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  1. Lately I’ve been feeling so irritable, stressed , on edge and panicky and been having trouble getting asleep and staying asleep that my doctor prescribed an anti anxiety med for me along with all the other ones I currently take. I hate it when I get like this because I know what’s coming, another manic episode. So to combat this I usually try to eat a little healthier, cut back on the coffee, go for a walk in nature, listen to soothing music or meditation tapes, take long hot bubble baths in candle light or complete darkness. All of which helps to some degree. But recently I’ve also come across another tool for my tool box, colouring. Colouring books have become more and more popular and acceptable for adults these days. This trend started in France and has recently come to Canada. It’s creative, mindful and has a calming effect on me. The pencil crayons come in a dazzling array of colours and the drawings are so beautifully detailed and complex that I can sit there for hours and colour to me heart’s content

  2. Well you certainly hit that one on the head…for those of us that suffer from bipolar 2 and GAD, it just makes it that much worse…Great blog and good luck on the filming…keep us updated so we can watch for it! :)

    • Hi Lucien,

      Thanks. The filming is done and the film maker is editing the footage now. He says it’s a great interview and I’ll just have to take his work for that :)

      – Natasha Tracy

  3. I am glad things went well in the end. Yay! :-)

    There are a couple of references to ‘tools’ that help you with hypomania.
    I have had two incidents in 3 months and I could really use some suggestions/advice on coping with it on both ends, but especially that inevitable fall.

    I would appreciate any adice you have as I feel alone, a little on the failure side of things because I haven’t found a way to really work through it and remember that it will pass, and unable to share with friends or family. I would appreciate whatever you would be willing to share.

    Thanks!

  4. Perfect timing for me read this article.

    After a mandatory two years away from my area of expertise for health issues, I am rejoining my business.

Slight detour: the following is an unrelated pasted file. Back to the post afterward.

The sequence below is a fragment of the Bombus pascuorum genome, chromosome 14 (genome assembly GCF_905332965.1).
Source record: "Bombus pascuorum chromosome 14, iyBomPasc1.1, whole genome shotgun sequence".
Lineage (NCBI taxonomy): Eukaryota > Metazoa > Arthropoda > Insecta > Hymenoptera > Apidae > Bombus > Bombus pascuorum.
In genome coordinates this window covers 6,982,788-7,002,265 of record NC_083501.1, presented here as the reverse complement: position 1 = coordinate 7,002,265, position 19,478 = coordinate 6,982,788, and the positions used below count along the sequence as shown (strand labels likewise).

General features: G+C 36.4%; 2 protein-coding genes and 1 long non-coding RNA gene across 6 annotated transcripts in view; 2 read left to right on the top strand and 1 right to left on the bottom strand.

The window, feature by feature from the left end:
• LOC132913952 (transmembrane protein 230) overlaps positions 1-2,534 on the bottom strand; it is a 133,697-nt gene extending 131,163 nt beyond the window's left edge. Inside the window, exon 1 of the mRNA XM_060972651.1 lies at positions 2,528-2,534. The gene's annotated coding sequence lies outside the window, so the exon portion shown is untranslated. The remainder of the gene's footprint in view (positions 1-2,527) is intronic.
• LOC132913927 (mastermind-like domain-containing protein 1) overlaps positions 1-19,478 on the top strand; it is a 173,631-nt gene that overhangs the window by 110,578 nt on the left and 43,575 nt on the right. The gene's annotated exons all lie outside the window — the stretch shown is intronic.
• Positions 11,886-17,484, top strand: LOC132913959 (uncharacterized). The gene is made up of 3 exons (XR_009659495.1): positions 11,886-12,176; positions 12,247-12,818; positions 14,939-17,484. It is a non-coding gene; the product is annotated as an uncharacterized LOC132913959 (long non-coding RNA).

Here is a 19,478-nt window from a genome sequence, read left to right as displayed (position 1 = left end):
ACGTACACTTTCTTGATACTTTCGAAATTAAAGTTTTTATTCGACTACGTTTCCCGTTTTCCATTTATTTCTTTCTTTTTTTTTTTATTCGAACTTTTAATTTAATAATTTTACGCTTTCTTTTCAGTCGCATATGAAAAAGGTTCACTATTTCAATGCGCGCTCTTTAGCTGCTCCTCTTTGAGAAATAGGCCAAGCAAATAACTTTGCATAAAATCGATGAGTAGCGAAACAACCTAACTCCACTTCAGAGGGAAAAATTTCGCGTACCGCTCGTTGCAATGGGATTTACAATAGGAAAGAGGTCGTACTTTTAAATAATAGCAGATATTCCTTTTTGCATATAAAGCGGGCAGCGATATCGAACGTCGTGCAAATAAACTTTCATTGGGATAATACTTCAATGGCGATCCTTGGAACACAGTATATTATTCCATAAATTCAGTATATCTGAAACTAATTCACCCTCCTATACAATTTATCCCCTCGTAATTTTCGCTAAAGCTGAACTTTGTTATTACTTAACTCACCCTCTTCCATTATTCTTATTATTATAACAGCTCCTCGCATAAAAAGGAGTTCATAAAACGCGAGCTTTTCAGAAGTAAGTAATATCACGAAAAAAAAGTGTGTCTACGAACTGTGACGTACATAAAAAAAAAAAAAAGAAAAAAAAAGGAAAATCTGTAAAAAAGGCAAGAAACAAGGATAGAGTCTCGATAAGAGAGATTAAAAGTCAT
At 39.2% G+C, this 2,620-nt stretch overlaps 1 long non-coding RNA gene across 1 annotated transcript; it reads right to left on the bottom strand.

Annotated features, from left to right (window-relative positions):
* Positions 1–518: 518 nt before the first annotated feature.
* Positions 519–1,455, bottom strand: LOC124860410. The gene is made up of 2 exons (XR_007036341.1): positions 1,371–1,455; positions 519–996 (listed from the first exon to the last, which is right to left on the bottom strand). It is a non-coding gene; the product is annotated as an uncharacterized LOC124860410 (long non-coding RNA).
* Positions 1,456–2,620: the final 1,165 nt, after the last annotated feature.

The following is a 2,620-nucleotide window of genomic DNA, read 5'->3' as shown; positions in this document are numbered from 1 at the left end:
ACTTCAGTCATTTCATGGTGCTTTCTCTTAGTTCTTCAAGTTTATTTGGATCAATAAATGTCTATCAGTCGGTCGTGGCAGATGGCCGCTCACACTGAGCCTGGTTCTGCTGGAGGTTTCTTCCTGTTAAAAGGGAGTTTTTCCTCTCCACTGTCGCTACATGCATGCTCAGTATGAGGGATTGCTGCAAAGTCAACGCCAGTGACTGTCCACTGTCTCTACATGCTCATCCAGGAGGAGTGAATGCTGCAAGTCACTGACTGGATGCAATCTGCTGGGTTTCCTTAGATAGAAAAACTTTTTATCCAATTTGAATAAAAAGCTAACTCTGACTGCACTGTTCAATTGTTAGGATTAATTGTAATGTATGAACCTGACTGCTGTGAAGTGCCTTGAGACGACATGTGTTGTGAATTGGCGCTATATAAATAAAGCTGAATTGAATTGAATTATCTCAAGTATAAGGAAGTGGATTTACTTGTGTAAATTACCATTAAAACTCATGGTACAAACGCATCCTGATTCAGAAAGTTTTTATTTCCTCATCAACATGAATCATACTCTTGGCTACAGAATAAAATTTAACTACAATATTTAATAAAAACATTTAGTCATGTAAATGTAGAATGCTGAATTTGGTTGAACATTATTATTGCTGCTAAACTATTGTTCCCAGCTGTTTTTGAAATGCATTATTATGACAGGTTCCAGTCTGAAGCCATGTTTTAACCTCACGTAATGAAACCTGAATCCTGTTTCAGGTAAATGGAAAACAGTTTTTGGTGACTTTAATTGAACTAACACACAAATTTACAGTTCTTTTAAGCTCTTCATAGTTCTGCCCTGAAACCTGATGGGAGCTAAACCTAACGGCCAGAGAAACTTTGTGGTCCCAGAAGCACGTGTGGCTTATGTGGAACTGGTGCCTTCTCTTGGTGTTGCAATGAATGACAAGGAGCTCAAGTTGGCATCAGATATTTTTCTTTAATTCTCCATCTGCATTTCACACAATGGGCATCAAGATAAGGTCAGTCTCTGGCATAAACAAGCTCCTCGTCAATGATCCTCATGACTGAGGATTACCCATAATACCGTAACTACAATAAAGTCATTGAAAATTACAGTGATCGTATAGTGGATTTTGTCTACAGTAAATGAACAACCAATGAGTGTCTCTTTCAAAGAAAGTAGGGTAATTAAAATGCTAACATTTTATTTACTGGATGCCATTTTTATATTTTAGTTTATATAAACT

The primary concern for myself has been the hypomania and rapid cycling that I will inevitably be subjected to. There is not a blue print as to how, when, why, or where my challenges will come from. However, there are great tools and advice that I can utilize to manage through the hypomania, the residual depression aftermath, and the obsessive reflection on what the trigger was.

    Thank you Natasha and to all who comment – your sharing helps me.

    (@Sarah- btw – I’ve considered the overthrow of an industry and the health care system on multiple occassions:))

    • CT,

      Good luck rejoining your business. You’re right, there is no blueprint but there are tools to be utilized so you can manage, hopefully, well.

      I’m glad I could help.

      – Natasha Tracy

  5. Thanks to everyone for their well-wishes. I think the interview went really well and the director got what he needed. There will be a trailer posted here once one is available.

    Thanks for all the support :)

    – Natasha Tracy

  6. Oh I can totally understand. I get asked to speak occasionally, sharing my christian testimony, and as much as I enjoy it and am pretty good at it I get totally hyper throughout the process. By the time I finish speaking I am pumped and the next day will collapse.
    I don’t get it so much ahead a time as afterwards.
    I hope and pray that all goes well with you.